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What is the Statute of Limitations for Personal Injury in Oklahoma?

Posted onJune 11, 2018

Under Oklahoma law, if you have suffered a personal injury due to someone else’s negligence or fault, you may be able to file a claim against the at-fault party. In most cases, you have up to two years after the event to file a lawsuit against that person. That two-year statute of limitation often begins on the date of the original incident.

Why Does Oklahoma Impose a Statute of Limitations on Personal Injury Lawsuits?

Oklahoma imposes time limits on filing lawsuits for two main reasons;

First, it protects the integrity of evidence. Time is the enemy when it comes to evidence, as memories begin to fade and physical evidence can become lost or damaged. Imposing a statute of limitations makes it more likely that evidence remains intact so the courts get a true representation of the facts of a case.

Second, it prevents a plaintiff from using threats of a lawsuit against a potential defendant indefinitely.

Are There Exceptions to the Two Year Statute of Limitations?

In almost all cases, the two-year statute of limitations starts on the date of the original personal injury. However, there are known exceptions. Here are some of the most common cases that have the two-tear limit;

  • General personal injury
  • Medical malpractice
  • Products liability
  • Wrongful death

For example, if someone dies as a result of a personal injury, the statute of limitation remains two years, but it starts on the day that person died, instead of the date of the injury which caused the death. That is because a person can die days, months, or even years after an injury.

Another important exception is when the injury is caused by an employee of the State, a municipality, or other entity covered by the Oklahoma Governmental Tort Claims Act. In these cases, the claim must be presented within one year of the date of loss or injury.

Additionally, some injuries do not appear immediately after an incident. In those cases, the statute of limitations begins on the date when an injury was discovered or when it should have been discovered with reasonable care. A common example of this is when a surgeon leaves an instrument inside a patient during surgery. The discovery of that instrument may not occur for a long time after the surgery.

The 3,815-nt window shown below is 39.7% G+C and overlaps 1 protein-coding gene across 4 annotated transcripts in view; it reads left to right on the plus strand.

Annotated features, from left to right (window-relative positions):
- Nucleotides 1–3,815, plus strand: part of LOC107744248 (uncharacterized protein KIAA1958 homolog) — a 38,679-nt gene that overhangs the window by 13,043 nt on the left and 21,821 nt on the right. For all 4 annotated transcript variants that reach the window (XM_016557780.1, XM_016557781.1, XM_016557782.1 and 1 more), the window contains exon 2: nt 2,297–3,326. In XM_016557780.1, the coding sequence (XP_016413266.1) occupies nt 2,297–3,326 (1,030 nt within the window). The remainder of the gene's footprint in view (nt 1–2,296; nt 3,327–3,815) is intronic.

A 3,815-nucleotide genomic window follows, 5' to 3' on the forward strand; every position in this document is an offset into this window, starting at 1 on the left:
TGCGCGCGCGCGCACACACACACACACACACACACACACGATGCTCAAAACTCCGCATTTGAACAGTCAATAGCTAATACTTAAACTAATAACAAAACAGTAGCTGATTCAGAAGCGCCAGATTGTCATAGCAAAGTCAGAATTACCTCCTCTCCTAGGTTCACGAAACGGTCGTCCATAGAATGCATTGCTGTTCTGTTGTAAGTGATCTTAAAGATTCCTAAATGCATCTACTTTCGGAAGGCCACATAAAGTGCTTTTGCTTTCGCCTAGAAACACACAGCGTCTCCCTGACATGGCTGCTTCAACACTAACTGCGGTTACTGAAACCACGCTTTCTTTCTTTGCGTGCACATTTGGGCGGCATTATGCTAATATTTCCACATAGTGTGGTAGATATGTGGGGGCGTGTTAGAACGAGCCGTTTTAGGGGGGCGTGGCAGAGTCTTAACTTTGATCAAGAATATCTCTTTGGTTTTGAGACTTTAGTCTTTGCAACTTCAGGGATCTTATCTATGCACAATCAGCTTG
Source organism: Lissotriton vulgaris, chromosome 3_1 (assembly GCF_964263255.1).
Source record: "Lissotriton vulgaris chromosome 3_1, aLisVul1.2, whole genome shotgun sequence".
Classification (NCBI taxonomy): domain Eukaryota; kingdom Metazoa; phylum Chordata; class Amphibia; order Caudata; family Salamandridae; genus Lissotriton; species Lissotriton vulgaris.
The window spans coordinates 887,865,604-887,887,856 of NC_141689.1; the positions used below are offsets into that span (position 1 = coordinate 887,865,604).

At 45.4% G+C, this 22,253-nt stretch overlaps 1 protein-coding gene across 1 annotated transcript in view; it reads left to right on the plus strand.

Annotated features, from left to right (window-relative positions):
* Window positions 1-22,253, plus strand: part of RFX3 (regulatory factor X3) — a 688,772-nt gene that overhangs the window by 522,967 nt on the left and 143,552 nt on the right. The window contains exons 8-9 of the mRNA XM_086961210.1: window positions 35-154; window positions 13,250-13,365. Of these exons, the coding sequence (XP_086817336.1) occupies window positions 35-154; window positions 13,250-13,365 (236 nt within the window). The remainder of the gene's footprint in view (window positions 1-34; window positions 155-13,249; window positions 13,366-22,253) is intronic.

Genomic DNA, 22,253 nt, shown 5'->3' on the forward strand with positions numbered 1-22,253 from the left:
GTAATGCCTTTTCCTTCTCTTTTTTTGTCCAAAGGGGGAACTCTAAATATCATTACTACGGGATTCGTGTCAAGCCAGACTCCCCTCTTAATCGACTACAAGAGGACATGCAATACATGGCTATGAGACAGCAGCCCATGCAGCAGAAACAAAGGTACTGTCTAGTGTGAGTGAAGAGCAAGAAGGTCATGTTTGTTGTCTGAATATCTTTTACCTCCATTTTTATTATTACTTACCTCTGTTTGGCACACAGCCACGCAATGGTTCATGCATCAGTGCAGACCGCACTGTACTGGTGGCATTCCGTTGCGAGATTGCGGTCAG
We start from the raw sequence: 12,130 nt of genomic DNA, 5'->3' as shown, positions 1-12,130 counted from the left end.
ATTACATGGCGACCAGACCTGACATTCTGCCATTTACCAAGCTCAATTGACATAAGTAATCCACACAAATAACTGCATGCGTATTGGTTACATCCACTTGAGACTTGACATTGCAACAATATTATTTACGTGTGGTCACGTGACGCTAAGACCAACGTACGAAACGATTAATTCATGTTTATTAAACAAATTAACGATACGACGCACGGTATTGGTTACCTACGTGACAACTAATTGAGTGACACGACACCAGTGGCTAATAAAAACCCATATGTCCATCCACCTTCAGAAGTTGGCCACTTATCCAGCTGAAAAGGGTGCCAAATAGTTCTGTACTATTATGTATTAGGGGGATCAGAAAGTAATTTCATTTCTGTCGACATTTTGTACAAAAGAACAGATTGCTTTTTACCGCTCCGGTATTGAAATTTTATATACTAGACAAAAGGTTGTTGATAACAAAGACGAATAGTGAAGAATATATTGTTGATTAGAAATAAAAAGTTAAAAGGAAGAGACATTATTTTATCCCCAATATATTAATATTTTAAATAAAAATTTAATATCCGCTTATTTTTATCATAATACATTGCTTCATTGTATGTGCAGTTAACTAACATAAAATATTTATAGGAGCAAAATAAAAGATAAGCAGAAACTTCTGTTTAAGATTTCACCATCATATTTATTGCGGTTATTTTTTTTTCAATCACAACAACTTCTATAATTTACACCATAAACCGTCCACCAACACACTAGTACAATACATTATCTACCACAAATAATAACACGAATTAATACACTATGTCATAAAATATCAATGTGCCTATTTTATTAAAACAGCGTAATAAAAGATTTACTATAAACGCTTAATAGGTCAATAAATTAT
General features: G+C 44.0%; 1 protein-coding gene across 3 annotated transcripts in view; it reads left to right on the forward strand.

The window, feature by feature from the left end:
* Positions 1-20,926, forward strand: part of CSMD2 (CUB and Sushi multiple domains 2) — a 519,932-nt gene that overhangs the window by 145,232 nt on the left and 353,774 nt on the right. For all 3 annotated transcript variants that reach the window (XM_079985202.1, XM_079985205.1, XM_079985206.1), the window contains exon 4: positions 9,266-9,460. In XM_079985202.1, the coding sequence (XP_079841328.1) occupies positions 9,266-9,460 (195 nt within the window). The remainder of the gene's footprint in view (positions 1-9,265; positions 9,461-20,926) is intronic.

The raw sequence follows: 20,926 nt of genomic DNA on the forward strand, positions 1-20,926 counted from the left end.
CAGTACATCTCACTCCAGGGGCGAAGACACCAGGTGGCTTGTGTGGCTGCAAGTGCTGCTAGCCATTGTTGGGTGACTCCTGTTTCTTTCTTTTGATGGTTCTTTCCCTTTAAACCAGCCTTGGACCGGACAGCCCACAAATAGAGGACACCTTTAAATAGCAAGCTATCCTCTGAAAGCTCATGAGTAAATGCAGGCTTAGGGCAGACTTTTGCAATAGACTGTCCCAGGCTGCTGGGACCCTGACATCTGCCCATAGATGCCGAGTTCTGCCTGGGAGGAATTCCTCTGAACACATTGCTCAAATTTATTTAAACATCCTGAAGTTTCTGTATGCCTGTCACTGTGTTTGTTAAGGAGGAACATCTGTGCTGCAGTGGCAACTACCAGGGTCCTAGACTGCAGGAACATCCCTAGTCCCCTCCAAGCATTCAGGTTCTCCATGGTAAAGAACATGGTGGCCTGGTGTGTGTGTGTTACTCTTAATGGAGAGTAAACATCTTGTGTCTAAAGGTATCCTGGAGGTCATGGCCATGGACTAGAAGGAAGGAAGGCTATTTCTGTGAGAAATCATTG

Under certain circumstances, the statute of limitations may be temporarily delayed

If the personal injury occurs to a minor, the statute of limitations works differently. If a child was under the age of 12 at the time of the injury, the parents or guardian of that child have up to 7 years after the incident to file a personal injury case on the minor’s behalf. If the child was between 12 and 17 at the time of the injury, the minor has up to one year after their 18th birthday to file a suit. However, the parents’ claim for reimbursement of medical or any other expenses related to the child’s injury would still be limited to two years.

If the person who sustained the injury was mentally incompetent at the time of the injury, the statute of limitations can be halted until that person is considered mentally competent or until 7 years have passed since the original incident.

Taking immediate action to avoid losing your case

If you have been involved in an accident that resulted in a personal injury, the statute of limitations in your case has already started. Call Wandres Law today to schedule a consultation with one of our experienced legal team. We have helped many injury victims receive favorable outcomes in their individual personal injury cases.

For more information on our Tulsa Personal Injury Lawyer, please visit our site.

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